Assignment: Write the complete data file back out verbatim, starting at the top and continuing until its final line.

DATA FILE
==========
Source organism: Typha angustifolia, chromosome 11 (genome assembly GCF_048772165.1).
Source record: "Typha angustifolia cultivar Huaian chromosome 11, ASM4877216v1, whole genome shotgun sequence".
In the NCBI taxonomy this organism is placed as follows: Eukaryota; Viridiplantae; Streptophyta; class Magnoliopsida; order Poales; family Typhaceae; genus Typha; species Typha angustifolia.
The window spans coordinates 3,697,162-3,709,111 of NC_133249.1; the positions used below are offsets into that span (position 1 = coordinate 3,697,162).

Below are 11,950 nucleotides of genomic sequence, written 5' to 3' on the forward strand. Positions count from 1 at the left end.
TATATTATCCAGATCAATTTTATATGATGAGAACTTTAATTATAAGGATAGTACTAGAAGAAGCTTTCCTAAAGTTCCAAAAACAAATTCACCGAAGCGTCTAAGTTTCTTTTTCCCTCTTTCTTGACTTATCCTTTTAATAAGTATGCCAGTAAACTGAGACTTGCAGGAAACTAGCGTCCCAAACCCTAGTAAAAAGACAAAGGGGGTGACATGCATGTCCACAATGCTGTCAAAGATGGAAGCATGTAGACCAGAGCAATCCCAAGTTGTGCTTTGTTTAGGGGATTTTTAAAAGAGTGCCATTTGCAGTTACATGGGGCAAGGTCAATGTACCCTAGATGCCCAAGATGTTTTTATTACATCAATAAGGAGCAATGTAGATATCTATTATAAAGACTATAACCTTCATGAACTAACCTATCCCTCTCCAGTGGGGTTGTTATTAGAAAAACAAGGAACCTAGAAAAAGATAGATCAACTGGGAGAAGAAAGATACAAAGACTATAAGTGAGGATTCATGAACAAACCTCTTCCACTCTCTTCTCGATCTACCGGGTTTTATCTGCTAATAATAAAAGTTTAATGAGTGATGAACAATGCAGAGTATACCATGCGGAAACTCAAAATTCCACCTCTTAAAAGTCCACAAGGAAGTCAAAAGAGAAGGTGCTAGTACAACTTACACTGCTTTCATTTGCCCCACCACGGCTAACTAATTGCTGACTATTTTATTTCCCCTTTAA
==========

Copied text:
Source organism: Typha angustifolia, chromosome 11 (genome assembly GCF_048772165.1).
Source record: "Typha angustifolia cultivar Huaian chromosome 11, ASM4877216v1, whole genome shotgun sequence".
In the NCBI taxonomy this organism is placed as follows: Eukaryota; Viridiplantae; Streptophyta; class Magnoliopsida; order Poales; family Typhaceae; genus Typha; species Typha angustifolia.
The window spans coordinates 3,697,162-3,709,111 of NC_133249.1; the positions used below are offsets into that span (position 1 = coordinate 3,697,162).

Below are 11,950 nucleotides of genomic sequence, written 5' to 3' on the forward strand. Positions count from 1 at the left end.
TATATTATCCAGATCAATTTTATATGATGAGAACTTTAATTATAAGGATAGTACTAGAAGAAGCTTTCCTAAAGTTCCAAAAACAAATTCACCGAAGCGTCTAAGTTTCTTTTTCCCTCTTTCTTGACTTATCCTTTTAATAAGTATGCCAGTAAACTGAGACTTGCAGGAAACTAGCGTCCCAAACCCTAGTAAAAAGACAAAGGGGGTGACATGCATGTCCACAATGCTGTCAAAGATGGAAGCATGTAGACCAGAGCAATCCCAAGTTGTGCTTTGTTTAGGGGATTTTTAAAAGAGTGCCATTTGCAGTTACATGGGGCAAGGTCAATGTACCCTAGATGCCCAAGATGTTTTTATTACATCAATAAGGAGCAATGTAGATATCTATTATAAAGACTATAACCTTCATGAACTAACCTATCCCTCTCCAGTGGGGTTGTTATTAGAAAAACAAGGAACCTAGAAAAAGATAGATCAACTGGGAGAAGAAAGATACAAAGACTATAAGTGAGGATTCATGAACAAACCTCTTCCACTCTCTTCTCGATCTACCGGGTTTTATCTGCTAATAATAAAAGTTTAATGAGTGATGAACAATGCAGAGTATACCATGCGGAAACTCAAAATTCCACCTCTTAAAAGTCCACAAGGAAGTCAAAAGAGAAGGTGCTAGTACAACTTACACTGCTTTCATTTGCCCCACCACGGCTAACTAATTGCTGACTATTTTATTTCCCCTTTAA